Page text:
Stop hitting the snooze button and get better sleep, says neuroscientist

Avoiding that post-dinner espresso might help too, even if it’s decaf

Olivia Petter
Tuesday 12 September 2017 10:04 BST

Hitting the snooze button repeatedly inflicts “cardiovascular assault” on the body and abuses your nervous system, a neuroscientist has warned.

Professor Matthew Walker, who teaches at the University of California’s Centre for Human Sleep Science, has issued a slew of advice for people who struggle nodding off, as it’s revealed that 39 per cent of Brits sleep for less than seven hours each night – despite mainstream research recommending a minimum of eight.

Sleeping for less than six or seven hours a night has been linked to a myriad of health problems, including depression, Alzheimer’s and anxiety. Not to mention the numerous studies which link sleep deprivation to weight gain.

In addition to abandoning the snooze button, Walker also strongly advises against taking power naps and drinking decaf coffee.

Given that caffeine inactivates the chemical in our brains that helps us get to sleep - adenosine - the sleep science director strongly advises against drinking caffeine after dinner, explaining on the Mail Online that more than half of the caffeine content remains in your brain into the wee hours, long after you drank it.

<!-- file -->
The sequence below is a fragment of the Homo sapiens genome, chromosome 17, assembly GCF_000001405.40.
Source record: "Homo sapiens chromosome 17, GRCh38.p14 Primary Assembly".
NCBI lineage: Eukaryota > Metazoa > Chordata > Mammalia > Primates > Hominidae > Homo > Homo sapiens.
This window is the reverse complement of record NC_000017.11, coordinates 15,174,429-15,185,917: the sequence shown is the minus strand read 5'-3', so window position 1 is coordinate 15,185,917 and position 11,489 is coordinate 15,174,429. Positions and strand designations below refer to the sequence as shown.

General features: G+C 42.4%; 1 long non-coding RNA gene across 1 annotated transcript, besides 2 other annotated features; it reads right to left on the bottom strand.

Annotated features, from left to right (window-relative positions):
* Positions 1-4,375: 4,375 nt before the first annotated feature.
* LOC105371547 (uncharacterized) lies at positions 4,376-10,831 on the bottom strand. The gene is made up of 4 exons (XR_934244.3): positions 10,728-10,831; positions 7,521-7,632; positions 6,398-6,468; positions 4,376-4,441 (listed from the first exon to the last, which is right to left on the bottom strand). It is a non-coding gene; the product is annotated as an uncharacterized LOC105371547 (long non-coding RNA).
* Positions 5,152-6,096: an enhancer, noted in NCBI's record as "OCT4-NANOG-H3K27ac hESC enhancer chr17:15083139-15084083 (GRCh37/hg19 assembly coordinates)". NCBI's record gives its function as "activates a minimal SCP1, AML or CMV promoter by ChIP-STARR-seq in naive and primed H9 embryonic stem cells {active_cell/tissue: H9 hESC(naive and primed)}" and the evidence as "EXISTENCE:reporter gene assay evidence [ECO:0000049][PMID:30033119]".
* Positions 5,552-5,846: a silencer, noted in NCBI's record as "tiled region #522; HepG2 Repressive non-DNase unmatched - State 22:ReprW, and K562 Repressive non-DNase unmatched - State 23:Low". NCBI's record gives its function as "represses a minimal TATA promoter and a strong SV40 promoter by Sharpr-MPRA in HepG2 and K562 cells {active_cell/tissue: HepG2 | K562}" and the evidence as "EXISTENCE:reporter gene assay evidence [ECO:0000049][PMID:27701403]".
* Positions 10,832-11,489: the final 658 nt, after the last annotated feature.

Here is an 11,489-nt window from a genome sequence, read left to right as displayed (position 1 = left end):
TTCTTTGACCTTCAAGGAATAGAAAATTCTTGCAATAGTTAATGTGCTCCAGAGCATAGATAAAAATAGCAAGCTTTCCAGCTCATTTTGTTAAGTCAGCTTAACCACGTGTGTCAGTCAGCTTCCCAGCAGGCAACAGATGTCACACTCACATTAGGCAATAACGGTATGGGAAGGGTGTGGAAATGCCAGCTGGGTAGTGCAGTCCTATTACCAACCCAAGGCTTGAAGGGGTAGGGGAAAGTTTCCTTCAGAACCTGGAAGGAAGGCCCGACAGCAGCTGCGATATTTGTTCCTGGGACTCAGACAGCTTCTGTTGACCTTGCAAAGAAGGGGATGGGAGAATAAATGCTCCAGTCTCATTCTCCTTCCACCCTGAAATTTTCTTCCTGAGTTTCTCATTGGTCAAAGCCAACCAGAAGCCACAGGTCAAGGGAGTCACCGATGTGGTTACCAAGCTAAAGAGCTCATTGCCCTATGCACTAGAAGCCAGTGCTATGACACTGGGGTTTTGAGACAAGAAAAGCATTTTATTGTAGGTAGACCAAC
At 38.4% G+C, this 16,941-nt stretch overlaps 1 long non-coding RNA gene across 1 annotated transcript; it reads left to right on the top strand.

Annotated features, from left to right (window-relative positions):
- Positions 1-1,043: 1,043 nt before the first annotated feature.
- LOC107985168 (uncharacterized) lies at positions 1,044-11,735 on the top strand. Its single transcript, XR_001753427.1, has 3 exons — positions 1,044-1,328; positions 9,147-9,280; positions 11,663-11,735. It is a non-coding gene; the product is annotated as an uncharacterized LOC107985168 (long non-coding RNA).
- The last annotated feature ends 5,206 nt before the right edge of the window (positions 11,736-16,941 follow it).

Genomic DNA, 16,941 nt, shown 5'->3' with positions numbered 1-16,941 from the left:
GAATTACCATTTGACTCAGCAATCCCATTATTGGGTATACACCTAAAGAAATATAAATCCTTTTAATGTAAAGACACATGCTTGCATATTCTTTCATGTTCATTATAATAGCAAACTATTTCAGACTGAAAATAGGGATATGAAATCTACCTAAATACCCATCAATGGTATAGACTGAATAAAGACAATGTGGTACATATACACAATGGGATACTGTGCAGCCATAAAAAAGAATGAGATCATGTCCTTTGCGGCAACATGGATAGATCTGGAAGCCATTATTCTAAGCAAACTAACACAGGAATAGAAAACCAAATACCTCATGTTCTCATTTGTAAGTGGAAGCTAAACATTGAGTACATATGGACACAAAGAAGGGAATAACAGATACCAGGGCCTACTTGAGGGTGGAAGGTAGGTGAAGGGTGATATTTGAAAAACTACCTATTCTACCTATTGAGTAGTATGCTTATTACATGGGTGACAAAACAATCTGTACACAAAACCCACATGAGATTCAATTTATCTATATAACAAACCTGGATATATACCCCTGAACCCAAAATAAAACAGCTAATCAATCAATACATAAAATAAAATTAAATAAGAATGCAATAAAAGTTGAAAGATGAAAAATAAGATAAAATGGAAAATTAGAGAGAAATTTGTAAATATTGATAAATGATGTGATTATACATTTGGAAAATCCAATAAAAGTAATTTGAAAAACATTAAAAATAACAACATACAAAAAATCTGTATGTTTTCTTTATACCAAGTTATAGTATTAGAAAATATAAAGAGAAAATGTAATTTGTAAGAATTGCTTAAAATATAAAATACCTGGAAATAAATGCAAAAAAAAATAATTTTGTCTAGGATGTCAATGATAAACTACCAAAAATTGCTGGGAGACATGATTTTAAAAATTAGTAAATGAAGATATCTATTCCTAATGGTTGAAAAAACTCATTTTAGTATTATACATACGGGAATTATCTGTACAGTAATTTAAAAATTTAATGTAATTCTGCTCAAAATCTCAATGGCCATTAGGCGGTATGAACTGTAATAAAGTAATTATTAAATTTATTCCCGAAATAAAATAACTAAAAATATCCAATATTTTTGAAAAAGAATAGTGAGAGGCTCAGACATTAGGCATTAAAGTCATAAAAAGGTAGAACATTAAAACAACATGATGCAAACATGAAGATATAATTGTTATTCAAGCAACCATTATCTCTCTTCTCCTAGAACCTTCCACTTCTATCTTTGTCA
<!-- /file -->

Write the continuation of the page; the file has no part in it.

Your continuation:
He added that decaf coffee is not much better, as it typically contains up to a third of the caffeine dose as regular coffee – meaning that three cups of the decaf stuff are just as harmful to your sleep as one normal cuppa Joe.

As for power naps? They're not much better, the professor explained. They reflect a “biphasic” sleeping pattern which mimics that of a hunter-gatherer tribe in Kenya, Walker explained, whereby people combine seven hours of sleep at night with a 30 to 60 minute nap during the day.

Known in some European cultures as a siesta, Walker explains that while napping may momentarily boost alertness, it cannot support complex cognitive functions – such as decision making and emotional stability - in the long run.

However, hitting the snooze button on your alarm clock may be the worst offender when it comes to sleep deprivation, Walker explained.

“If alarming your heart, quite literally, were not bad enough, using the snooze feature means you will repeatedly inflict that cardiovascular assault again and again within a short span of time,” he said.

If you use an alarm clock, the professor suggests disabling the snooze function and adapting to waking up at the first sound of your alarm.

Rise and shine, people.

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